So when I knit, I feel like a bad girl in the tradition of Madame Defarge and Kim Novak. Right now, I’m working on a cardigan that I spotted back in January: a Rodarte cardigan that is hand-knit out of multi-colored and tinsel-flanked mohair yarn. To achieve that huge, functionless weave I’ll use very thin yarn with a fat-ass needle (US 17).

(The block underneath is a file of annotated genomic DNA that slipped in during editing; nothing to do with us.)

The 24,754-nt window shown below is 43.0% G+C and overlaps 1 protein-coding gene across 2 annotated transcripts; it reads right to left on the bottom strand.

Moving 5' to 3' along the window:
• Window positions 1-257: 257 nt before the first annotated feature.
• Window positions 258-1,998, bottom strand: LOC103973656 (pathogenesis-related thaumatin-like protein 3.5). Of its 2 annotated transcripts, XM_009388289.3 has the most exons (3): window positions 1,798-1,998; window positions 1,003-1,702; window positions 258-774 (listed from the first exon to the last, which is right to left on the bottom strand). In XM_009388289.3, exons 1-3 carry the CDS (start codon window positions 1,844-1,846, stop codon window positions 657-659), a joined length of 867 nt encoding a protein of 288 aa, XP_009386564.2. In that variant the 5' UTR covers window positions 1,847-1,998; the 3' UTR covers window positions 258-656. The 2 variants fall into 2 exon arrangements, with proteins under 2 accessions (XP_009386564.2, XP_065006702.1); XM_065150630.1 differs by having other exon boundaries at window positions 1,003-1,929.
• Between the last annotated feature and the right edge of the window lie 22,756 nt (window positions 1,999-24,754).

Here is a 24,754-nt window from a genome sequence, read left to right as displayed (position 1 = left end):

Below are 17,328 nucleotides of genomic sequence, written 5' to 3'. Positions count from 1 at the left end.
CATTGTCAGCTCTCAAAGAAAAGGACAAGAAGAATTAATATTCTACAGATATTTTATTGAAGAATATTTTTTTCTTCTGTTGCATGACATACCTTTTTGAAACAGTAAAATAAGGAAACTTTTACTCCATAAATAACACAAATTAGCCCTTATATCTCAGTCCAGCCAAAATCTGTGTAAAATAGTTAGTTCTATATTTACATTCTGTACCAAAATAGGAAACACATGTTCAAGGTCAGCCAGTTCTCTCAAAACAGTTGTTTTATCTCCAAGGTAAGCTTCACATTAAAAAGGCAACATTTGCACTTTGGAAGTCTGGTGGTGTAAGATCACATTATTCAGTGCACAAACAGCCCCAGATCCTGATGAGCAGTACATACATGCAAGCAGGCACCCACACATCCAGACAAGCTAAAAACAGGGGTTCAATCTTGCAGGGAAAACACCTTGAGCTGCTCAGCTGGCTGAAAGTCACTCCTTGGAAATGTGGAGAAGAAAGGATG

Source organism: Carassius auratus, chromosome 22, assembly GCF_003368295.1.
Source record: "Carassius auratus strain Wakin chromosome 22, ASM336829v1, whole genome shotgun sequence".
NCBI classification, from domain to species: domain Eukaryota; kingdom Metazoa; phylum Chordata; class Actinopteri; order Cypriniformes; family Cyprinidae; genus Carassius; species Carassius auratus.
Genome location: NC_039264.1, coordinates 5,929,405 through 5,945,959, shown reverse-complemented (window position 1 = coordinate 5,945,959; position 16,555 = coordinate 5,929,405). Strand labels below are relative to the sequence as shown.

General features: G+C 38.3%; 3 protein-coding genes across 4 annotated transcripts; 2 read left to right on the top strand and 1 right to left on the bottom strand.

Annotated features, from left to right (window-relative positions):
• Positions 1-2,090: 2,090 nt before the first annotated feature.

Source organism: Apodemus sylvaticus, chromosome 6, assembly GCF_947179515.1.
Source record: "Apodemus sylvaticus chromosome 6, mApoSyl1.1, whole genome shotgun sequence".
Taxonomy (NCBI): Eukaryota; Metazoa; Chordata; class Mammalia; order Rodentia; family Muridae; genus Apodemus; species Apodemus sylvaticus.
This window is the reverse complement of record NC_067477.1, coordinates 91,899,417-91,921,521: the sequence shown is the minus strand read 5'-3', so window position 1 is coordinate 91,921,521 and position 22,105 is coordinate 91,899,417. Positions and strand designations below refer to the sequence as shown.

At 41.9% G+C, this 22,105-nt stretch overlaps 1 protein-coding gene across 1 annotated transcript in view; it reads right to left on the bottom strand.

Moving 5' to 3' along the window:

This cardigan is actually not a traditional sweater girl sweater: it’s not tight, it’s not a pull-over. But I like that it is made out of mohair, and looks super-itchy: it’s a cross between a cobweb and a porcupine. And its designers Kate and Laura Mulleavy admit that they've been inspired by Japanese kawaii ("cute") culture and horror films. I find Asian cuteness and horror to be appropriate inspiration for a nouvelle-sweater girl. I went through a whole knitting phase of working only with milky cashmere blends, but I think I’m over it now. I’m totally loving the itchy bitchiness of angora and mohair. I imagine that rashy discomfort of the braless 50s sweater girls and would like to replicate it on my body—or at least cite it a bit. I would of course wear the cardigan with my standby t-shirts, but my arms at least would feel the prickly femininity of the yarn. But I’m so lazy: I haven’t actually begun knitting the thing yet. (I’ve made the swatches...) I’m still writing the pattern, which is my favorite activity of knitting: converting measurements of the garments into stitches. It’s rather like lo-fi pixilation. I’ve measured my favorite cardigan, and multiplied them by the stich/inch ratio of the yarn I’ll be using. To figure out the final size of the shoulder seam, I have to recall geometry--how do you figure out the hypontenuse of a triangle? And it’s kind of like reading: breaking down the thing I love, and then converting it into another language, and then building it up again, to be wrapped around my body. I’m going to try to finish the damn pattern this weekend, and hopefully I’ll be done with this sweater and be able to upload some pictures of your Joony Schecter actually wearing the thing...maybe by July? Oh, angora in the summertime...how masochistic is that? Feminine masochism can be romantic—provided that the girl in question is talented in brain, imagination, or handiwork. But because I am not Billie Holiday, Lauryn Hill, Judy Garland, Sylvia Plath, or even Amy Winehouse, my level of feminine masochism stays in a very small level: knitting in the summertime. (OK, so it’s not officially summer yet; but the temperature today is as if it wanted to be summer—warm and sunny and threatening balminess.) There is something self-flagellating about constructing a garment out of wooly stuff during a season of show-offy near-nudity. While others are scheming ways to strip off layers, I’ll be scheming ways to add layers on—layers that will give me sweater girl-nipples made out of itchy-witchy angora and mohair.